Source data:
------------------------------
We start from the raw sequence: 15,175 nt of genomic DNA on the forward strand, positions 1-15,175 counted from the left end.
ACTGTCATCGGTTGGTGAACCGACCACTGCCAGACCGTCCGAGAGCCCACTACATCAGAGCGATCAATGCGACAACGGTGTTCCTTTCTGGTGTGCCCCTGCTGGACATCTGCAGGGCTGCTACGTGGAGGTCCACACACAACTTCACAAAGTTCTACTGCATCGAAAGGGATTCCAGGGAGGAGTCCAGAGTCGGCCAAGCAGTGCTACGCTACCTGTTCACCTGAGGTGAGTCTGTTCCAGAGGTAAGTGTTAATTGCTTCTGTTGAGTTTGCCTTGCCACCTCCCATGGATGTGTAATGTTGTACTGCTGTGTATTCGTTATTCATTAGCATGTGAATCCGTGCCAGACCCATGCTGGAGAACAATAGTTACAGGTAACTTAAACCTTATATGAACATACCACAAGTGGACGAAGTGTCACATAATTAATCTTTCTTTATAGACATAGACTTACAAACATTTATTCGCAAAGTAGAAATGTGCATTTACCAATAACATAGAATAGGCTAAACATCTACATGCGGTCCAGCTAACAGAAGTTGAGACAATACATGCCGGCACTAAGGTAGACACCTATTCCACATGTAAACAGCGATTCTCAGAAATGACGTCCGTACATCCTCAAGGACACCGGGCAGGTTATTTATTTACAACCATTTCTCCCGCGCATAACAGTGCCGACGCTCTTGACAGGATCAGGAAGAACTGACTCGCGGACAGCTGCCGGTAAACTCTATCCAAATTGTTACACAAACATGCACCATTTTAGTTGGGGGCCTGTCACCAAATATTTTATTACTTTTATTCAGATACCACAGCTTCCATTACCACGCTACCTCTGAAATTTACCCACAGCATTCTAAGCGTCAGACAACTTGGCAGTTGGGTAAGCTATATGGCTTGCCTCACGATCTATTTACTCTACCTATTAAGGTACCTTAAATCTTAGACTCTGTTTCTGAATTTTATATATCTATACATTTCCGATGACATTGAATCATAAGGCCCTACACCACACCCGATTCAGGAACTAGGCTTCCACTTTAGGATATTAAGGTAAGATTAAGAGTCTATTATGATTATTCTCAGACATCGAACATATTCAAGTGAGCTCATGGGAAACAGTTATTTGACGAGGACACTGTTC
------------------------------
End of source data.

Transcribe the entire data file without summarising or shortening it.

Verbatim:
We start from the raw sequence: 15,175 nt of genomic DNA on the forward strand, positions 1-15,175 counted from the left end.
ACTGTCATCGGTTGGTGAACCGACCACTGCCAGACCGTCCGAGAGCCCACTACATCAGAGCGATCAATGCGACAACGGTGTTCCTTTCTGGTGTGCCCCTGCTGGACATCTGCAGGGCTGCTACGTGGAGGTCCACACACAACTTCACAAAGTTCTACTGCATCGAAAGGGATTCCAGGGAGGAGTCCAGAGTCGGCCAAGCAGTGCTACGCTACCTGTTCACCTGAGGTGAGTCTGTTCCAGAGGTAAGTGTTAATTGCTTCTGTTGAGTTTGCCTTGCCACCTCCCATGGATGTGTAATGTTGTACTGCTGTGTATTCGTTATTCATTAGCATGTGAATCCGTGCCAGACCCATGCTGGAGAACAATAGTTACAGGTAACTTAAACCTTATATGAACATACCACAAGTGGACGAAGTGTCACATAATTAATCTTTCTTTATAGACATAGACTTACAAACATTTATTCGCAAAGTAGAAATGTGCATTTACCAATAACATAGAATAGGCTAAACATCTACATGCGGTCCAGCTAACAGAAGTTGAGACAATACATGCCGGCACTAAGGTAGACACCTATTCCACATGTAAACAGCGATTCTCAGAAATGACGTCCGTACATCCTCAAGGACACCGGGCAGGTTATTTATTTACAACCATTTCTCCCGCGCATAACAGTGCCGACGCTCTTGACAGGATCAGGAAGAACTGACTCGCGGACAGCTGCCGGTAAACTCTATCCAAATTGTTACACAAACATGCACCATTTTAGTTGGGGGCCTGTCACCAAATATTTTATTACTTTTATTCAGATACCACAGCTTCCATTACCACGCTACCTCTGAAATTTACCCACAGCATTCTAAGCGTCAGACAACTTGGCAGTTGGGTAAGCTATATGGCTTGCCTCACGATCTATTTACTCTACCTATTAAGGTACCTTAAATCTTAGACTCTGTTTCTGAATTTTATATATCTATACATTTCCGATGACATTGAATCATAAGGCCCTACACCACACCCGATTCAGGAACTAGGCTTCCACTTTAGGATATTAAGGTAAGATTAAGAGTCTATTATGATTATTCTCAGACATCGAACATATTCAAGTGAGCTCATGGGAAACAGTTATTTGACGAGGACACTGTTC